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Tokyo (Roppongi) September 8, 2009

Posted by Dru in Japan, Kanto, Tokyo, Travel.
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Author’s Note:  Dru’s Misadventures has moved to HinoMaple.  Please venture on over there to read “Tokyo (Roppongi)” complete with photos.  http://wp.me/p2liAm-8u

Roppongi is a somewhat seedy area of Tokyo that is extremely popular with foreigners. When I came to Japan, over 3 years ago, Roppongi was undergoing a revitalization of the neighbourhood. Roppoongi Hills had just opened and it was suddenly a place for the rich and famous to visit. However, there was still a large club district where there were dozens of clubs that attracted many foreigners.

The first place people usually think of when they talk about shopping and Roppongi is Roppongi Hills. It is an upscale shopping mall and business complex that opened in 2003. It’s a large labyrinth of walkways, stairs, and shops. Finding your way around this shopping complex is difficult to say the least. Finding Roppongi Hills is also a challenge. Depending on which train you take, Roppongi Hills isn’t located near the station, so check the maps or you could easily get lost. However, if you take the correct train, you will be greeted by a large glass atrium that is very picturesque. The main attractions of the complex aren’t the upscale shops. Rather, the first is a large open terrace that goes up and down over the complex. It’s a nice place to see some interesting art and enjoy a nice stroll. There is a famous spider sculpture that can be eerie, yet it’s perfectly harmless. The roof will also allow you to enjoy the view of Tokyo Tower. If you head down from the terrace, you’ll reach a nice small garden with lots of plants and flowers. It’s a beautiful place to visit during the cherry blossom season. In the winter, there are hundreds of lights within the park and also throughout the complex. If you head up, way up, you will reach the Mori Art museum and a viewing centre. Beware though as you have to pay to see the view. The last attraction is the TV Asahi building. It houses a few displays of current TV shows airing in Japan as well as a gift corner. If you venture outside near the car park entrance, you might see some film crews with some Japanese talents.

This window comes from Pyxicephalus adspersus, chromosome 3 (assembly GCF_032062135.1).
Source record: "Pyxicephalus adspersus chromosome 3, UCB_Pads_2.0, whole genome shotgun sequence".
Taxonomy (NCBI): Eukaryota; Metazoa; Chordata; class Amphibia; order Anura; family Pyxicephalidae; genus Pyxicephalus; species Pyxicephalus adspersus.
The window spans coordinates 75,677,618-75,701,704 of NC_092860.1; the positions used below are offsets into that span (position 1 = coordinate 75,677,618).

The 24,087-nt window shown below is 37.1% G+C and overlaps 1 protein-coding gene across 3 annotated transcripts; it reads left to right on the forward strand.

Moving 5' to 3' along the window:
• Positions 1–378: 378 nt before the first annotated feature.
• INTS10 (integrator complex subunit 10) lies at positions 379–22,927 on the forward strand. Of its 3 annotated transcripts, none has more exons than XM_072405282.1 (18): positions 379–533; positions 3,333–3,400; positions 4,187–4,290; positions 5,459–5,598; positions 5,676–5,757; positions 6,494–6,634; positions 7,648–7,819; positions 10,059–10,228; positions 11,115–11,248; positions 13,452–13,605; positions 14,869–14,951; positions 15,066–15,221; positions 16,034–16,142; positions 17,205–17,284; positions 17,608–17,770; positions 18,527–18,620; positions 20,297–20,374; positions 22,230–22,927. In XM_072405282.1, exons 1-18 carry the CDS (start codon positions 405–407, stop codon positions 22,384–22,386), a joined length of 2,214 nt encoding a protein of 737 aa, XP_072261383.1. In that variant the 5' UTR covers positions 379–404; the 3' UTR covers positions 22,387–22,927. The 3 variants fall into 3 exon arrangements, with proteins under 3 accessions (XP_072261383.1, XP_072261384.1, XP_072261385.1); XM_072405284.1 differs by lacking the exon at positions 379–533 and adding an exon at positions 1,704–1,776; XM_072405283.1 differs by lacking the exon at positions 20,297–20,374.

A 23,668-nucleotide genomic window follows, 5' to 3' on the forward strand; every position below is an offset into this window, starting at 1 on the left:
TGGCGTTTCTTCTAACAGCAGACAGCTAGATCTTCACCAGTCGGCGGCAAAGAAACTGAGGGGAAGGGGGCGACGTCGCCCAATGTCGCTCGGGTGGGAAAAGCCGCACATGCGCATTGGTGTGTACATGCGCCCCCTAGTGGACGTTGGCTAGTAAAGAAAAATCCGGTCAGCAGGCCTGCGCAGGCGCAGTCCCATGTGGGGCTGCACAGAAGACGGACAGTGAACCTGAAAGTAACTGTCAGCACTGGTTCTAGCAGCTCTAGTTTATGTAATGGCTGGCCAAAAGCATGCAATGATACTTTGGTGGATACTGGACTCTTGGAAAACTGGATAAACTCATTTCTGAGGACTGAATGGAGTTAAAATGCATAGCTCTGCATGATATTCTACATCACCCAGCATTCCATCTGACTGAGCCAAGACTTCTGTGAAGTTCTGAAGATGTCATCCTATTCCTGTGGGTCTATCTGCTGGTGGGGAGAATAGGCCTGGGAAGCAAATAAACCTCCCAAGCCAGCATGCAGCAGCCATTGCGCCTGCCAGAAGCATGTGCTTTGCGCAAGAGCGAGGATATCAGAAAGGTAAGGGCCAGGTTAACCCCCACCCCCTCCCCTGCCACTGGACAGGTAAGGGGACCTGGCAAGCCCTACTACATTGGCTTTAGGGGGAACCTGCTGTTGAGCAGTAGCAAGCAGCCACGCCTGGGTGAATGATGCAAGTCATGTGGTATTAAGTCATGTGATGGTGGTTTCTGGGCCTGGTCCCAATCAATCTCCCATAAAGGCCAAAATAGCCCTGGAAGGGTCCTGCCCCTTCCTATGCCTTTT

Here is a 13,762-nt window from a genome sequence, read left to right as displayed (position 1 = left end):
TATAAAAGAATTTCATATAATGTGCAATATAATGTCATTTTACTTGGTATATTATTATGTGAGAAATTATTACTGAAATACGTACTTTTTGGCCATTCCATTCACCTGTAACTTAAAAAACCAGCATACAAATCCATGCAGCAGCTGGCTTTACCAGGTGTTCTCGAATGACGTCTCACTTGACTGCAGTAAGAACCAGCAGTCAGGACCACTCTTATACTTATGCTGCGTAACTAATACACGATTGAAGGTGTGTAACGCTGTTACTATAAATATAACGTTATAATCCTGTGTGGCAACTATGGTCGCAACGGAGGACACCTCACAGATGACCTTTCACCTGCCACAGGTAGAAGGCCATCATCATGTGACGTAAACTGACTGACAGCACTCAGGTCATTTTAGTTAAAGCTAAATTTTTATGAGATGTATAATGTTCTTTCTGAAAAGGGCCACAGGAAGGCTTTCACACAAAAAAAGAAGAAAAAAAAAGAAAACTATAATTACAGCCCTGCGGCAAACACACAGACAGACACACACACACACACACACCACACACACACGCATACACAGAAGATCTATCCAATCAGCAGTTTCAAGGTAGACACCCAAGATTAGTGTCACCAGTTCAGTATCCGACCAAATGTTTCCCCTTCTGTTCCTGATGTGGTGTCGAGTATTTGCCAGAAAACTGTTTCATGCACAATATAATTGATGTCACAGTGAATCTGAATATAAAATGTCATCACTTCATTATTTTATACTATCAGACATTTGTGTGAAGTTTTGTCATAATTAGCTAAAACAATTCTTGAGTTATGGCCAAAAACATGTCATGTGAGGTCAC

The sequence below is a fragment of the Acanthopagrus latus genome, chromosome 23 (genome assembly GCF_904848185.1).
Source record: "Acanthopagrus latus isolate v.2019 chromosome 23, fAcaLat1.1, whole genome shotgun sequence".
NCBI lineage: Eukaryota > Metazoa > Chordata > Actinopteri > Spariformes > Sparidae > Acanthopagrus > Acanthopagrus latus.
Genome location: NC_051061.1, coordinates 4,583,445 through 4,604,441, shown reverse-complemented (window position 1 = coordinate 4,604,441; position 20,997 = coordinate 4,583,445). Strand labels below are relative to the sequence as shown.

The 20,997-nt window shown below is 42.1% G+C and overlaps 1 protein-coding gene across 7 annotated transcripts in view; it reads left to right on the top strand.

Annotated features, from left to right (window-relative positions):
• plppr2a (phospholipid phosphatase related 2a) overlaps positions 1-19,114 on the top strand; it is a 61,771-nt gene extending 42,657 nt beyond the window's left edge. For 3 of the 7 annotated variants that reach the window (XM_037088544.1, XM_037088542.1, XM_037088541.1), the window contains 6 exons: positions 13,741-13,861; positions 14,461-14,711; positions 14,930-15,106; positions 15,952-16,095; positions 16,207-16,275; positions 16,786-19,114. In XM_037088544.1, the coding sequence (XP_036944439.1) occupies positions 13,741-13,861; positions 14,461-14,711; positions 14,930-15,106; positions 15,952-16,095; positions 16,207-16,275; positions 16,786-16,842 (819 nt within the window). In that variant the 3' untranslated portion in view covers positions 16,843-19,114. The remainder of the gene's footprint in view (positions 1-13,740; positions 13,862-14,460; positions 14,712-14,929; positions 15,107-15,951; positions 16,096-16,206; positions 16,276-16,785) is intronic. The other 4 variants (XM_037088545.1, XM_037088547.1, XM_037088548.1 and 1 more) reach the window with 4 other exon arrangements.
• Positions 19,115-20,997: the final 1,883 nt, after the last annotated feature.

If you walk around Roppongi Hills, you will have a nice time enjoying some of the new shops that have popped up in the area. They tend to be high priced boutiques that offer some nice goods that may not be easy to find anywhere else. You will also run into the Chinese embassy. It’s best to not head too far down that road as there really isn’t much to see. However, on the TV Asahi corner of the complex, you will be able to go to the Blueman Group theatre, a nice large Tsutaya bookstore, and Azabu-juban.  Do note that the Blueman Group will have their last Tokyo show on November 29, 2009.  Be sure to catch the show while you can.  Whether or not they’ll have a new show or what will replace them in that theatre remains to be seen.